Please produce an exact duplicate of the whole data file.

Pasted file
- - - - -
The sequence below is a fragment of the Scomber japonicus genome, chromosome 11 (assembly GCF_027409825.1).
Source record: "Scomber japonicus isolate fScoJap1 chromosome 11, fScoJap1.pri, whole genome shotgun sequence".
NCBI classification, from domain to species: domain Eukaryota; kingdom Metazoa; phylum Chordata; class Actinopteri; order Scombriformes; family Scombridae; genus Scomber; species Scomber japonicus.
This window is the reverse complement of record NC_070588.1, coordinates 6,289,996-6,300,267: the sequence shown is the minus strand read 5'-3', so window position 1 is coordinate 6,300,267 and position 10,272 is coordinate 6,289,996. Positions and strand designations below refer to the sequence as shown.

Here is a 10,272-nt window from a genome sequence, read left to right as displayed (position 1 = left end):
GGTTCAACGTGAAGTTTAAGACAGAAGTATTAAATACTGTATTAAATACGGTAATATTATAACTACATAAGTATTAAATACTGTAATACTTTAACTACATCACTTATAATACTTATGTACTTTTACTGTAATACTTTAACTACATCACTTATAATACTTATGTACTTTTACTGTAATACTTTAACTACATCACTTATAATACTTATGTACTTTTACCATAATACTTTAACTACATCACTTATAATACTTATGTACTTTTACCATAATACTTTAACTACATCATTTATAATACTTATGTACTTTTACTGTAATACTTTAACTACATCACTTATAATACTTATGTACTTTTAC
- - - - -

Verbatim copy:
The sequence below is a fragment of the Scomber japonicus genome, chromosome 11 (assembly GCF_027409825.1).
Source record: "Scomber japonicus isolate fScoJap1 chromosome 11, fScoJap1.pri, whole genome shotgun sequence".
NCBI classification, from domain to species: domain Eukaryota; kingdom Metazoa; phylum Chordata; class Actinopteri; order Scombriformes; family Scombridae; genus Scomber; species Scomber japonicus.
This window is the reverse complement of record NC_070588.1, coordinates 6,289,996-6,300,267: the sequence shown is the minus strand read 5'-3', so window position 1 is coordinate 6,300,267 and position 10,272 is coordinate 6,289,996. Positions and strand designations below refer to the sequence as shown.

Here is a 10,272-nt window from a genome sequence, read left to right as displayed (position 1 = left end):
GGTTCAACGTGAAGTTTAAGACAGAAGTATTAAATACTGTATTAAATACGGTAATATTATAACTACATAAGTATTAAATACTGTAATACTTTAACTACATCACTTATAATACTTATGTACTTTTACTGTAATACTTTAACTACATCACTTATAATACTTATGTACTTTTACTGTAATACTTTAACTACATCACTTATAATACTTATGTACTTTTACCATAATACTTTAACTACATCACTTATAATACTTATGTACTTTTACCATAATACTTTAACTACATCATTTATAATACTTATGTACTTTTACTGTAATACTTTAACTACATCACTTATAATACTTATGTACTTTTAC